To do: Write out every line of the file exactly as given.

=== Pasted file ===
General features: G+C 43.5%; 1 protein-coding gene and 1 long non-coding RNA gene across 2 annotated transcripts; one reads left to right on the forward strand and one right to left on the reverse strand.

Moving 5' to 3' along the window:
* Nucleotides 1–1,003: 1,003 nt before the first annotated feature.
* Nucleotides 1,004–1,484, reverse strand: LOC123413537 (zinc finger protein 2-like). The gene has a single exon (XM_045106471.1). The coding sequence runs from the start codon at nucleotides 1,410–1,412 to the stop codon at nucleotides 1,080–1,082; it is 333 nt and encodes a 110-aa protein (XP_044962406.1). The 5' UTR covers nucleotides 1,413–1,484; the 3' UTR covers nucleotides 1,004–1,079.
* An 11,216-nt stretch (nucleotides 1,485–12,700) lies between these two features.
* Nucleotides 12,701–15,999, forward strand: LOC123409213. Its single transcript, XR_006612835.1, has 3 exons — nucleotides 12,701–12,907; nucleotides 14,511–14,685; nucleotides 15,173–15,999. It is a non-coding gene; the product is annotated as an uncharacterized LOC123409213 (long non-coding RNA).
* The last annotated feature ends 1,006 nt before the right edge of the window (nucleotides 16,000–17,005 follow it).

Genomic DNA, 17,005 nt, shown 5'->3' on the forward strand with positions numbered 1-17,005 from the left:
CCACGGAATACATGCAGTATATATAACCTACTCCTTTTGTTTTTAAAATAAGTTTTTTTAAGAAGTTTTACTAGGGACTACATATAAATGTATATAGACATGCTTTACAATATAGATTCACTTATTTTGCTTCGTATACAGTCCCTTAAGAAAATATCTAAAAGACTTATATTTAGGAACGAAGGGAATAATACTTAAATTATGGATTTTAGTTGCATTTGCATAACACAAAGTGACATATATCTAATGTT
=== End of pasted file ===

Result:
General features: G+C 43.5%; 1 protein-coding gene and 1 long non-coding RNA gene across 2 annotated transcripts; one reads left to right on the forward strand and one right to left on the reverse strand.

Moving 5' to 3' along the window:
* Nucleotides 1–1,003: 1,003 nt before the first annotated feature.
* Nucleotides 1,004–1,484, reverse strand: LOC123413537 (zinc finger protein 2-like). The gene has a single exon (XM_045106471.1). The coding sequence runs from the start codon at nucleotides 1,410–1,412 to the stop codon at nucleotides 1,080–1,082; it is 333 nt and encodes a 110-aa protein (XP_044962406.1). The 5' UTR covers nucleotides 1,413–1,484; the 3' UTR covers nucleotides 1,004–1,079.
* An 11,216-nt stretch (nucleotides 1,485–12,700) lies between these two features.
* Nucleotides 12,701–15,999, forward strand: LOC123409213. Its single transcript, XR_006612835.1, has 3 exons — nucleotides 12,701–12,907; nucleotides 14,511–14,685; nucleotides 15,173–15,999. It is a non-coding gene; the product is annotated as an uncharacterized LOC123409213 (long non-coding RNA).
* The last annotated feature ends 1,006 nt before the right edge of the window (nucleotides 16,000–17,005 follow it).

Genomic DNA, 17,005 nt, shown 5'->3' on the forward strand with positions numbered 1-17,005 from the left:
CCACGGAATACATGCAGTATATATAACCTACTCCTTTTGTTTTTAAAATAAGTTTTTTTAAGAAGTTTTACTAGGGACTACATATAAATGTATATAGACATGCTTTACAATATAGATTCACTTATTTTGCTTCGTATACAGTCCCTTAAGAAAATATCTAAAAGACTTATATTTAGGAACGAAGGGAATAATACTTAAATTATGGATTTTAGTTGCATTTGCATAACACAAAGTGACATATATCTAATGTT